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CANADIAN CHARTER OF RIGHTS AND FREEDOMS - Freedoms of thought, belief, opinion and expression

Thursday, May 31, 2018 @ 8:37 AM  


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Appeal by the Centre for Bio-Ethical Reform of a decision dismissing its application for judicial review of the respondent’s decision refusing to permit the appellant to place certain anti-abortion advertising on the respondent’s transit buses. The appellant was a public interest group that focused its efforts on the issue of abortion. The proposed advertising consisted of full colour depictions of fetuses with the graphics “abortion kills children” and “ENDTHEKILLING”. The respondent refused to permit the proposed advertising because it would be disturbing to people within the community. The appellant argued its right to freedom of expression was violated. The reviewing judge found that the advertisement, when considered in the context of the content of the appellant’s website, consisted of strong statements that vilified women who had chosen to have an abortion. The judge found that the rejection of the appellant’s advertisement in furtherance of the respondent’s statutory objectives had infringed the appellant’s freedom of expression but that infringement was not absolute, because the respondent had not refused to post any advertisements, just the particular one originally submitted. She concluded that the advertisement was likely to cause psychological harm to some women and to cause fear and confusion among children. The judge found the respondent had acted proportionately and reasonably in refusing this particular advertisement.

HELD: Appeal dismissed. The respondent’s objectives of protecting the public from hateful expression, promoting a safe and viable community, and ensuring a tranquil, smoothly functioning transit system was a valid objective. The rejection of advertising material which, on an objective basis, was highly offensive or disturbing had a rational connection to that objective. There were many reasons justifying the respondent’s rejection of this advertising such as its hateful nature, its likely audience, its potential for harm, possibly its accuracy, its non-compliance with industry standards, and its extreme tone. The advertisement clearly portrayed women who terminated pregnancies, and medical professionals and facilities that assisted, as killers of children. On any reasonable view, the advertisement was likely to promote hatred against the identifiable groups of women and their doctors. The potential effect that the advertisement would have on children was another factor supporting the reasonableness of the respondent’s decision to reject it. The respondent never took the position that it would not accept any advertising on abortion or other social and political issues.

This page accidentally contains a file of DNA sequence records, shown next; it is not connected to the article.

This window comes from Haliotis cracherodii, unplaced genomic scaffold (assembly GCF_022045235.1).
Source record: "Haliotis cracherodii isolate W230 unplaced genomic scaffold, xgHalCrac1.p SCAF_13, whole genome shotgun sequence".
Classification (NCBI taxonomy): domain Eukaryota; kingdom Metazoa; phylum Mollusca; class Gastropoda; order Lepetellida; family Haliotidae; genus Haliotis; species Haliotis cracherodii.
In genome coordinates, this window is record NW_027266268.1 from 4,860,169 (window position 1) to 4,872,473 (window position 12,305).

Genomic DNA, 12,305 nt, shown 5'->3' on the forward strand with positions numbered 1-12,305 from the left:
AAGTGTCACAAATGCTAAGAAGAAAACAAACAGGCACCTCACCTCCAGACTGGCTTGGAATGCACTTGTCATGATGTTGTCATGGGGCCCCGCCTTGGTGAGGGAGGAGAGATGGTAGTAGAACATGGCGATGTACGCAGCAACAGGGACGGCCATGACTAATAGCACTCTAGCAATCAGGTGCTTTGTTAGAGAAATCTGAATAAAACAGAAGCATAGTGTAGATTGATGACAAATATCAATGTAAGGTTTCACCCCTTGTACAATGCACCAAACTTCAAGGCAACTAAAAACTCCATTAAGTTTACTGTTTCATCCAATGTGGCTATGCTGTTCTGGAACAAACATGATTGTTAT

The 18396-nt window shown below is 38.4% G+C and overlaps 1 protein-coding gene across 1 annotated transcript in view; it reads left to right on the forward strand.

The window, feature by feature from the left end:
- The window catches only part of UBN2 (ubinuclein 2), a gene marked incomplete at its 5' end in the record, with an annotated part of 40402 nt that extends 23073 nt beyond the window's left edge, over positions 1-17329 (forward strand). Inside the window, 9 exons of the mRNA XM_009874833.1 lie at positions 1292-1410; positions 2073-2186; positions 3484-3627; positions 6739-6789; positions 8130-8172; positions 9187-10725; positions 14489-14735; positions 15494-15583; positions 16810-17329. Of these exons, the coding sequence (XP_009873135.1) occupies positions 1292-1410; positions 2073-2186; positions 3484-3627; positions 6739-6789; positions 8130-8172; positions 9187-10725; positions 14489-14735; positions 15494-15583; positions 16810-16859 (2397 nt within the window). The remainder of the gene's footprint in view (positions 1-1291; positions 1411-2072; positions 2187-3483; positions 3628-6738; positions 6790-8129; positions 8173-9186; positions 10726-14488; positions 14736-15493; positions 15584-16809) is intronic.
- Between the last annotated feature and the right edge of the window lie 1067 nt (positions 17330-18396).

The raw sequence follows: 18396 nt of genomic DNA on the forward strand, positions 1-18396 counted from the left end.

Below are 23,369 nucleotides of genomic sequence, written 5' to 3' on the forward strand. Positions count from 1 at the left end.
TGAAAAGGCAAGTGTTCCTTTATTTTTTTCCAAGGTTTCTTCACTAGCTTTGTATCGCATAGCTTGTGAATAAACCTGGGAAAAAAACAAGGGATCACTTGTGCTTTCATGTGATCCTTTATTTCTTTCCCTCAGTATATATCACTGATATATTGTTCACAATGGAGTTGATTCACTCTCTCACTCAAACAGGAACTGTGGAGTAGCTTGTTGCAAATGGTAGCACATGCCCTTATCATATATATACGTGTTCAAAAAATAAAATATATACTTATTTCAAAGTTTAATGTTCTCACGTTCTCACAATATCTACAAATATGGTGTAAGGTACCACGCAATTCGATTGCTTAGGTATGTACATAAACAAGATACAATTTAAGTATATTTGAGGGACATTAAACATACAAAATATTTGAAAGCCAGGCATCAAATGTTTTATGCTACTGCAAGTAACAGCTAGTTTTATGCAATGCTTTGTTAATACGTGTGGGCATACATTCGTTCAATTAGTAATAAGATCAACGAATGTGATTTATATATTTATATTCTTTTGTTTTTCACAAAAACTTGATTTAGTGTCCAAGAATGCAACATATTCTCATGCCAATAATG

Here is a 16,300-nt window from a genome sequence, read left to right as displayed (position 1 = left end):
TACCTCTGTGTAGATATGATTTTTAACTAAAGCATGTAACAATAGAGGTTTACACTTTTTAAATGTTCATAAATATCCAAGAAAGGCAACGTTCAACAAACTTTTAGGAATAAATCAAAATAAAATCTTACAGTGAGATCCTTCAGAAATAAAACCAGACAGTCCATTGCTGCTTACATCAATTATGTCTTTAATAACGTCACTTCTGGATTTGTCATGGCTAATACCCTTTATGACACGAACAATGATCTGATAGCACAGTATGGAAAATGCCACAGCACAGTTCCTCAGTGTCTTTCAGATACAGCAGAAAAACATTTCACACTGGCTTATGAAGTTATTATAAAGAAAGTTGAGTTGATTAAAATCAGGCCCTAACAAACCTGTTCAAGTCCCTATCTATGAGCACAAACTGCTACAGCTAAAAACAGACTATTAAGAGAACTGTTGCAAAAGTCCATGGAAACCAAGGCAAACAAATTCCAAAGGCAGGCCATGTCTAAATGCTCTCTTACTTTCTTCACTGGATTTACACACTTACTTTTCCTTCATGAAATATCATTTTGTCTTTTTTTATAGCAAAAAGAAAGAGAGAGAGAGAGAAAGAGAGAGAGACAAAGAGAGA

Canadian Centre for Bio-Ethical Reform v. Grande Prairie (City), [2018] A.J. No. 570, Alberta Court of Appeal, R.L. Berger, P.T. Costigan and F.F. Slatter JJ.A., April 25, 2018. Digest No. TLD-May282018007